Not many would remember but way back in 1996, Madhuri Dixit had done an immensely forgettable film called “Prem Granth.” The regressive tale of a rape survivor whose ordeal only begins with the incident, the movie would count as one of the most disgusting depictions of the already gruesome act and possible aftermath.
From “Prem Granth” in the 90s to “Gulab Gang” in 2014, Dixit has definitely come a long way. From being the helpless victim, who in her own words, is not “worth” the man she’s in love with to emerging as this crusader for women’s rights, she has walked with the times to represent what most of us would believe is a general, positive change in attitudes.
But what happened to Hindi cinema over the same period or even over a longer span of time? Aishwarya Rai who played a rape survivor in “Humara Dil Aapke Paas Hai” (2000) was first shown as an outcaste and then ably supported by a gallant, idealistic man who is in love with her (Anil Kapoor). More outrageously, Juhi Chawla who was raped by Anil Kapoor in a film called “Benaam Badshah” (1991) forced her own rapist to marry her and even feigned a pregnancy for the same in the movie.
In “Damini,” (1993) the lead male actor (Rishi Kapoor) who marries the object of his fancy refuses to stand up for her when she fights the rape case of a domestic help against his family. Only towards the climax after a lengthy, preachy lecture does he discover his love for his own wife.
What is disturbing about these portrayals of the issue of rape in Hindi cinema is not just a lack of sensitivity but also sensibility, besides the complete absence of a sense of empowering the survivor and not continuing to shroud her under the many layers of misery that come with being a victim.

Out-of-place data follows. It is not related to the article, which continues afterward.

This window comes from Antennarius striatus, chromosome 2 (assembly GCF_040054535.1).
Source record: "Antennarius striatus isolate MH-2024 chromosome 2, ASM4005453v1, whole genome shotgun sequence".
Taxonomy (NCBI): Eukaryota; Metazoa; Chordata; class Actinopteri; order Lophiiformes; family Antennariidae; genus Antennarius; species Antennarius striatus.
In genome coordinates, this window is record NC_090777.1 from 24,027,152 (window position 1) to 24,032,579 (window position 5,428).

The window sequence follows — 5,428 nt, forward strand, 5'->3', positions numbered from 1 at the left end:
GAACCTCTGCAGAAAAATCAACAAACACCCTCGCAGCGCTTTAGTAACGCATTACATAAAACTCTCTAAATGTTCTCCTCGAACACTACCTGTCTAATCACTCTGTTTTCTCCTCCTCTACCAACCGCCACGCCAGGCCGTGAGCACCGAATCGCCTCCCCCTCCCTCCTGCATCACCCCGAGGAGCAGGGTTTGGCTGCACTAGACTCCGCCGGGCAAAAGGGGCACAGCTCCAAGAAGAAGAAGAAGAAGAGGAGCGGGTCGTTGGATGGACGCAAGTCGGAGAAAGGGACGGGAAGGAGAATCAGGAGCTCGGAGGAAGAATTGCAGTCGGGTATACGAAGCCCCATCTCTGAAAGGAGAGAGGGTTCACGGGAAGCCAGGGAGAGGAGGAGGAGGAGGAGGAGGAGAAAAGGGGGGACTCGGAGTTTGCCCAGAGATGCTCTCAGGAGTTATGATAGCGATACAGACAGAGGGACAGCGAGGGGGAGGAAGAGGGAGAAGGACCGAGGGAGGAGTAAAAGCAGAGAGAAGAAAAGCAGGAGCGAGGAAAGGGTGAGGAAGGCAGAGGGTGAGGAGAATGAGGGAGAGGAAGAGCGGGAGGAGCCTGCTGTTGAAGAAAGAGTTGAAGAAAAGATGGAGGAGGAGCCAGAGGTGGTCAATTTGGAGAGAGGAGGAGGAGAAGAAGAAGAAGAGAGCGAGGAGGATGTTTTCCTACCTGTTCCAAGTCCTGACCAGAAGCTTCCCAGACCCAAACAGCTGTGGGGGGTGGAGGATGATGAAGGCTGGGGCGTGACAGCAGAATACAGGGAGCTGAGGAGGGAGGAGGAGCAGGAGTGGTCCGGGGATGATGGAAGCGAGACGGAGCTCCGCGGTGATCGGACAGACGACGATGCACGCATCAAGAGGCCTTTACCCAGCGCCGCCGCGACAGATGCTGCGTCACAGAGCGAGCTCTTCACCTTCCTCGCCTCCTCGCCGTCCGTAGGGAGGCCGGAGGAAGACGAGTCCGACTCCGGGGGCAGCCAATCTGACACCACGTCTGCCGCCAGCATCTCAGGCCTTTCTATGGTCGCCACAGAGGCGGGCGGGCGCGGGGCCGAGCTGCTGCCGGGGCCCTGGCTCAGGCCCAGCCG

It’s important to understand that she doesn’t always need a ‘courageous’ man to redeem her or help her take revenge. The idea is not just for one member of a highly patriarchal society to step down from his throne and embrace a ‘vilified’ creature. It is for society to realize that they need to stop looking at her as a victim, to be either blamed or sympathized with and create an environment where each woman can be the independent and self-willed individual she wants to be, in her aspirations and in everyday lifestyle. She can go out when she wants to, wear what she wants to and be who she wants to without being scared for both her own safety and society’s possible perception of her.
Perhaps what is most wrong with Dixit’s crusade in films like “Gulab Gang” is that it tends to presume that violence against the perpetrator is the solution to end or avenge violence against the wronged. Even a woman as strong as her first accosts the rapist when he’s helplessly (and ridiculously) bathing outdoors and attacks him with her gang of brave hearts. She forgets that this will be no help for girls who will still fall prey to beasts when they’re on their own.
One of the few great things happening in India at the moment is the rise of an energetic, conscious movement that recognizes changing times and attitudes and fights lousy stereotypes and morals. Perhaps it’s time Bollywood paid heed to that. There’s so much experimental cinema coming out of the country that mirrors real lives and emotions that one can’t wait for a plausible and laudable take on rape as well. It won’t bring an end to the crime but will do much to inspire the battle against it.
About the Author
Lata Jha is currently a student of journalism at Columbia University. She has written for numerous web platforms on a wide range of issues as both volunteer and intern. She aspires to pursue a career primarily in film journalism, though she is equally vocal about issues in other spheres of life that she may feel strongly for. Connect with her on Twitter.